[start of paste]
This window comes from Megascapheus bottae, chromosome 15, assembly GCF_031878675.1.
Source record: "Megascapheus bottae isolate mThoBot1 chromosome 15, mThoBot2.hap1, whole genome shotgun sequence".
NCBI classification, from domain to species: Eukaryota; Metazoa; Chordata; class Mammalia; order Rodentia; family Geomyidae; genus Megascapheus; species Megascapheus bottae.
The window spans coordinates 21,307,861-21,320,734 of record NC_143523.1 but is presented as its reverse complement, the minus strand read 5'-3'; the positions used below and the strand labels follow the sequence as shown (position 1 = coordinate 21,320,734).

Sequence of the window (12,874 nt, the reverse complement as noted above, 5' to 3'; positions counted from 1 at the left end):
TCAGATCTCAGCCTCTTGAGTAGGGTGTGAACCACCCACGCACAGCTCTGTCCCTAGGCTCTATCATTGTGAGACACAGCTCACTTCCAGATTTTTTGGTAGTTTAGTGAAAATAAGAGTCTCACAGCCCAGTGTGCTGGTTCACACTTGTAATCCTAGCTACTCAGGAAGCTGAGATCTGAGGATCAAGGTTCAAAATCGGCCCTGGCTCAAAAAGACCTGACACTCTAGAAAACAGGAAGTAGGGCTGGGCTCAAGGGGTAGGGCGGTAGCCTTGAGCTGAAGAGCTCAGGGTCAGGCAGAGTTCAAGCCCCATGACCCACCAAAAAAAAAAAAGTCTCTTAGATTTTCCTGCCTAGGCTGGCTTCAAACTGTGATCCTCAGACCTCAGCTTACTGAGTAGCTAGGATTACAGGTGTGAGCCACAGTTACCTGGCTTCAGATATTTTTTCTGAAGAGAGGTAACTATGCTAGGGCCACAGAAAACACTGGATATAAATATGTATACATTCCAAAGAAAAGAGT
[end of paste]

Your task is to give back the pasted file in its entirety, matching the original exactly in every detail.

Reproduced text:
This window comes from Megascapheus bottae, chromosome 15, assembly GCF_031878675.1.
Source record: "Megascapheus bottae isolate mThoBot1 chromosome 15, mThoBot2.hap1, whole genome shotgun sequence".
NCBI classification, from domain to species: Eukaryota; Metazoa; Chordata; class Mammalia; order Rodentia; family Geomyidae; genus Megascapheus; species Megascapheus bottae.
The window spans coordinates 21,307,861-21,320,734 of record NC_143523.1 but is presented as its reverse complement, the minus strand read 5'-3'; the positions used below and the strand labels follow the sequence as shown (position 1 = coordinate 21,320,734).

Sequence of the window (12,874 nt, the reverse complement as noted above, 5' to 3'; positions counted from 1 at the left end):
TCAGATCTCAGCCTCTTGAGTAGGGTGTGAACCACCCACGCACAGCTCTGTCCCTAGGCTCTATCATTGTGAGACACAGCTCACTTCCAGATTTTTTGGTAGTTTAGTGAAAATAAGAGTCTCACAGCCCAGTGTGCTGGTTCACACTTGTAATCCTAGCTACTCAGGAAGCTGAGATCTGAGGATCAAGGTTCAAAATCGGCCCTGGCTCAAAAAGACCTGACACTCTAGAAAACAGGAAGTAGGGCTGGGCTCAAGGGGTAGGGCGGTAGCCTTGAGCTGAAGAGCTCAGGGTCAGGCAGAGTTCAAGCCCCATGACCCACCAAAAAAAAAAAAGTCTCTTAGATTTTCCTGCCTAGGCTGGCTTCAAACTGTGATCCTCAGACCTCAGCTTACTGAGTAGCTAGGATTACAGGTGTGAGCCACAGTTACCTGGCTTCAGATATTTTTTCTGAAGAGAGGTAACTATGCTAGGGCCACAGAAAACACTGGATATAAATATGTATACATTCCAAAGAAAAGAGT